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Wednesday, August 30th 2006

We Have To Spend It On Something…

Medrants has linked to a very, very interesting New York Times piece (subscription required).

By 2030, predicts Robert W. Fogel, a Nobel laureate at the University of Chicago Graduate School of Business, about 25 percent of the G.D.P. will be spent on health care, making it “the driving force in the economy,” just as railroads drove the economy at the start of the 20th century.

Unless the current system is changed, most health care costs will continue to be paid by insurance, especially Medicare, which means that the taxpayers will foot the bill. But Dr. Fogel says he is not alarmed. Americans can afford it, he says, because the nation is so rich.

“It takes so little of household income to satisfy expenditures on food, clothing and shelter,” he explains. “At the end of the 19th century, food, clothing and shelter accounted for 80 percent of the family budget. Today it’s about a third.”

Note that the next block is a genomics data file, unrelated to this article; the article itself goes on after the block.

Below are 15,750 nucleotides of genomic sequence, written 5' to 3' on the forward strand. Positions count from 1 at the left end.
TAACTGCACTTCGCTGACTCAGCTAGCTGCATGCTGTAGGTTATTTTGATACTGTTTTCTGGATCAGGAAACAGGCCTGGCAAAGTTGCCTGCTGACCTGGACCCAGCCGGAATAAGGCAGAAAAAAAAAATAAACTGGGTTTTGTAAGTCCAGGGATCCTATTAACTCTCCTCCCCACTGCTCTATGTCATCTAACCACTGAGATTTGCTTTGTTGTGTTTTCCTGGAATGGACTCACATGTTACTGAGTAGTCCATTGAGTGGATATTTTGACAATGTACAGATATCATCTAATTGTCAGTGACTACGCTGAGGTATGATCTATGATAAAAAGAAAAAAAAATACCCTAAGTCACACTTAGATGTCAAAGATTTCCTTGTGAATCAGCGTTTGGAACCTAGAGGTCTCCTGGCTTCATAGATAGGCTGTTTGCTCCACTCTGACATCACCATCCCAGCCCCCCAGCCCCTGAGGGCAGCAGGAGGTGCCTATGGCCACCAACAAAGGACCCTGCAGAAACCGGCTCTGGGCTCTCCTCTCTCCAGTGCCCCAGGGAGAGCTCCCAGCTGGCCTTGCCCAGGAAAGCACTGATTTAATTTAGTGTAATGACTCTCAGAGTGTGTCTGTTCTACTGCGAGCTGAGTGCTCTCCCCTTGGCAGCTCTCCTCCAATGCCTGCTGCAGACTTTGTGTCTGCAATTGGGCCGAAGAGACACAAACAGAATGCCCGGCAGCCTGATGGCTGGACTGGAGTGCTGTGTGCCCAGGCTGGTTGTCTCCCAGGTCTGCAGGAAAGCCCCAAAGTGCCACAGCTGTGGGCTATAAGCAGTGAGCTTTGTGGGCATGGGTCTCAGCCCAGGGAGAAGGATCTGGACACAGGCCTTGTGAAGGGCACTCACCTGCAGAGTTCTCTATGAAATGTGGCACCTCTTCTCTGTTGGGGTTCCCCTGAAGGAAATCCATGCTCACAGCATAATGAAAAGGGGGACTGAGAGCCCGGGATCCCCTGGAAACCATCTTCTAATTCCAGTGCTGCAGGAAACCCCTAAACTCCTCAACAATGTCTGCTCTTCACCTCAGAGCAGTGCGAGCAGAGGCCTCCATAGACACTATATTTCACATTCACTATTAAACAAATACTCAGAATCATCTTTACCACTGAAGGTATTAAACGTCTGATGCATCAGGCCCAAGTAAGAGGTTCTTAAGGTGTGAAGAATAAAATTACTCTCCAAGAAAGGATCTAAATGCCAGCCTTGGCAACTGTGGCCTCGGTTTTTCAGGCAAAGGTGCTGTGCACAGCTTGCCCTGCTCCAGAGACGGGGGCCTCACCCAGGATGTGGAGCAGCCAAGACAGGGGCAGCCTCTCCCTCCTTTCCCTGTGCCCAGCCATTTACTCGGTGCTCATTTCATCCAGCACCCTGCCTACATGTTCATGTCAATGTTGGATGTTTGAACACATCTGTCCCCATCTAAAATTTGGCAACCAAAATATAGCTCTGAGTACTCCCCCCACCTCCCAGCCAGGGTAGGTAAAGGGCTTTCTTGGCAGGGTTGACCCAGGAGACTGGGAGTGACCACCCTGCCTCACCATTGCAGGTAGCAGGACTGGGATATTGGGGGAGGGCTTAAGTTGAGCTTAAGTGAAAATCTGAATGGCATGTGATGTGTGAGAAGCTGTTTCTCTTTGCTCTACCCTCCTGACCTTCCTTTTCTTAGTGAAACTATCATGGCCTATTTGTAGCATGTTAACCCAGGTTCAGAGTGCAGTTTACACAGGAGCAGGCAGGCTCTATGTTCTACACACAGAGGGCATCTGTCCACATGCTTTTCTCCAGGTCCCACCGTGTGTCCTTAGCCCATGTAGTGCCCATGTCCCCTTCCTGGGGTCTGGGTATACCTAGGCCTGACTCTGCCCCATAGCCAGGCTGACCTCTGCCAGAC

Other economists agree.

“We have to spend our money on something,” says Robert E. Hall, a Stanford University economist.

In a paper published in The Quarterly Journal of Economics, Dr. Hall and Charles I. Jones of the University of California, Berkeley, write: “As we get older and richer, which is more valuable: a third car, yet another television, more clothing — or an extra year of life?”

David Cutler, an economist at Harvard, calculated the value of extra spending on medicine. “Take a typical person aged 45,” he said. “They will spend $30,000 more over their lifetime caring for cardiovascular disease than they would have spent in 1950. And they will live maybe three more years because of it.”

Is this part of the “Give A Mouse A Cookie…” phenomena. Probably. The economists cited in this article make some interesting points. Now the argument against liberals who chide the healthcare industry for being “greedy” and bemoan the rises in the cost of healthcare becomes, “So?”

Okay, that isn’t really true. Their real concern is that rising costs are driving down healthcare access.

But, beyond and independent of that very real problem, plenty opposing physicians and calling for healthcare change are getting vindictive. In so many of their voices you can hear a growing belief that healthcare is somehow overpriced (as if you can put a cost on three more years…or your life), and not just because so many can “no longer” afford it but because providers or hospitals or pharmacutical companies are greedy. Basically, snippets of the Time article say, “shut up” to that.

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